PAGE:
Instant citizenship traded for cash

Before passing judgement on the IIP, let us first examine how this compares to schemes in existence in other countries and how they contrasts with ours

Readers may well ask what is so weird about this new bill (called the Individual Investor Programme)? The answer is that government has woken up with the idea of selling passports to accredited non-domiciled persons at a princely contribution of €650,000 and thus put in action a novel FDI initiative the revenue from which will be deposited in a posterity fund.

A new agency going by the name of Identity Malta' (IM) is born and christened the 'regulator' of this initiative, with powers to grant a certificate of naturalisation as a citizen of Malta to any person who makes an extraordinary contribution to the Republic of Malta under the Individual Investor Programme.

As can be expected, there was a great deal of razzmatazz created by the leader of the Opposition Simon Busuttil, who spoke vehemently against this bill, more so when he discovered that a foreign specialised firm - Henley & Partners - has been exclusively commissioned by the government to sell passports to deserving applicants. He said that the proposal compromised Malta's international image in financial circles and pleaded with government to safeguard Malta's reputation while attracting long-term investment. In the words of Mario de Marco, opposition's deputy leader, "We cannot put at risk the country's reputation, which took decades to build. We cannot put at risk a sector, which could attract boundless funds and create jobs," he said.

But the government replies that citizenship is only be granted to a restricted number of unnamed individuals who commit themselves to a long-term investment in the country. It just so happens that the media reported how a number of financial services practitioners who attend the first IM introductory meeting last week were told that H&P will place emphasis on the importance to attract the right sort of people and of not advertising 'citizenship for sale' type promotions at any time (the bill has provisions against unauthorised promotion by any firm except H&P with a fine up to €20,000 if in breach).

In fact, only H&P is empowered to market and promote this programme along with 'Authorised Mandatories' that may be appointed. This is a commendable and prudent attitude, which in theory augurs that only a high caliber of new identity seekers will be entertained. Hot on the heels of this initiative, one hears the war cry from the opposition telling its party faithful that the government's plans to sell Maltese citizenship is wrong as it carries an element of immorality (our souls for sale!). The leader of the opposition said they were ready to cooperate with the government on the Individual Investment Scheme, but condemns the unheard of ploy to garner an annual revenue of €30 million annually, implying passports are sacred and definitely not for sale.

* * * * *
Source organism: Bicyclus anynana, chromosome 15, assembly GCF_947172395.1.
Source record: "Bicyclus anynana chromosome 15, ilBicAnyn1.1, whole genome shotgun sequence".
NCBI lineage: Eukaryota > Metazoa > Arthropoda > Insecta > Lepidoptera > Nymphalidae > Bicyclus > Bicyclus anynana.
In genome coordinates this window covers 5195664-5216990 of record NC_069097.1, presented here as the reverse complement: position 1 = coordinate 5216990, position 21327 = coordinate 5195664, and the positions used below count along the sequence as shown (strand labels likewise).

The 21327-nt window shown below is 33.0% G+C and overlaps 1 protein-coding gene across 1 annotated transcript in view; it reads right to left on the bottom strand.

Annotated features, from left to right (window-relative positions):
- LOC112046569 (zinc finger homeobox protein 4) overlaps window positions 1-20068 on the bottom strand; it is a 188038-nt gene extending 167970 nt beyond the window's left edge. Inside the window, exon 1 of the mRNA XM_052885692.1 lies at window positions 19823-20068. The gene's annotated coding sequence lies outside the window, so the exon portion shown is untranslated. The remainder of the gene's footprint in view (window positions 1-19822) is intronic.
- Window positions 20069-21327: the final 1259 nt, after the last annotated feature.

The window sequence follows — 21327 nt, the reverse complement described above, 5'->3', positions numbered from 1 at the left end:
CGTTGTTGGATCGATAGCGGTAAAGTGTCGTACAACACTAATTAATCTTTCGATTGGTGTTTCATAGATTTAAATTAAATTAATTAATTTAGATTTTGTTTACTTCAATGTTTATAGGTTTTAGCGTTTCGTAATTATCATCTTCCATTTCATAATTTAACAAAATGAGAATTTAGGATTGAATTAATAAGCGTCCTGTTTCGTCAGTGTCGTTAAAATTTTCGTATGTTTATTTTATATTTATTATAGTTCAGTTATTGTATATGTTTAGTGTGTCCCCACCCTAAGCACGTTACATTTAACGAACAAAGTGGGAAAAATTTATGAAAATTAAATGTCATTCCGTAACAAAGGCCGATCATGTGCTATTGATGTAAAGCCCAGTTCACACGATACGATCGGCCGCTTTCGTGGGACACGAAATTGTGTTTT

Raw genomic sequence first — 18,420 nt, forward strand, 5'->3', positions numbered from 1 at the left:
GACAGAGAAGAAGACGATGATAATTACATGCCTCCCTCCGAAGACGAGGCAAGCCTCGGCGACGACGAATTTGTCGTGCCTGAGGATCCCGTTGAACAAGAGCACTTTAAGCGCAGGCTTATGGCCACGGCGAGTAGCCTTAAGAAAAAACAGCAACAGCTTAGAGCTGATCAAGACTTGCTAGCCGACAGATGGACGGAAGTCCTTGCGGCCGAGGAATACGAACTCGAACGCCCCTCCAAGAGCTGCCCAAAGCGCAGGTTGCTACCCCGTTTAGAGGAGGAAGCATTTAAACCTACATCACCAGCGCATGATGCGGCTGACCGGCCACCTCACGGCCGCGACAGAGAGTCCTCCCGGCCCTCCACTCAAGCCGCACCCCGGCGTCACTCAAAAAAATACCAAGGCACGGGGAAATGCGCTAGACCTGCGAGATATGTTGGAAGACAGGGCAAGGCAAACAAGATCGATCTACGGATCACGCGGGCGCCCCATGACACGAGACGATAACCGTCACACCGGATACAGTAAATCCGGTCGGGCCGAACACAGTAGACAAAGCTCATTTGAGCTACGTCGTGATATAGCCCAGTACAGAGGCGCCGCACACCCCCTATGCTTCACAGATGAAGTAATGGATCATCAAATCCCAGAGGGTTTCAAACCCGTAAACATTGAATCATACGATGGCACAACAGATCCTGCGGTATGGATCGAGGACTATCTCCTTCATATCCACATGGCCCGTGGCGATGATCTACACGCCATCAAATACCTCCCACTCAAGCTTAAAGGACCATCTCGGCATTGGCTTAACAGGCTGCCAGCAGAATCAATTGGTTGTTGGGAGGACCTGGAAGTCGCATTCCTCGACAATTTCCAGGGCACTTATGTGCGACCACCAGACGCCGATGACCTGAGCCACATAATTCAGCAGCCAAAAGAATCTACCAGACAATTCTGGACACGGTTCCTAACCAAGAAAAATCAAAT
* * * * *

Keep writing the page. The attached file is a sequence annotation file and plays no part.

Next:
Before passing judgement on the IIP, let us first examine how this compares to schemes in existence in other countries and how they contrasts with ours. To start with, one meets with attractive offers of citizenship from islands in the Caribbean blessed with sun-kissed beaches where one can enjoy unspoilt tropical beaches all year round.

Investor citizenship can be obtained either at the authorities' discretion, or through specific programs which lay out in detail the amount of the investment and other criteria for naturalisation. In addition, citizenship by investment can be acquired with or without residence. The former is a common practice adopted by a number of Caribbean countries, including: St Kitts and Nevis, Dominica, Antigua and Barbuda. Starting with St Kitts and Nevis, one finds two ways of obtaining citizenship. The cheaper option requires a $250,000 contribution to the country's Sugar Industry Diversification Foundation (SIDF).

The Foundation, which opened its doors in 2006, it aims to shift the country from a sugar-dependent to a service-oriented economy. The contribution to the SIDF is in the form of a one-time payment, and there are different tariffs charged depending on the number of dependents. Very briefly, one can mention that in Dominica, applicants must be of "outstanding character", with a basic level of English and the process of approval takes a minimum of eight weeks.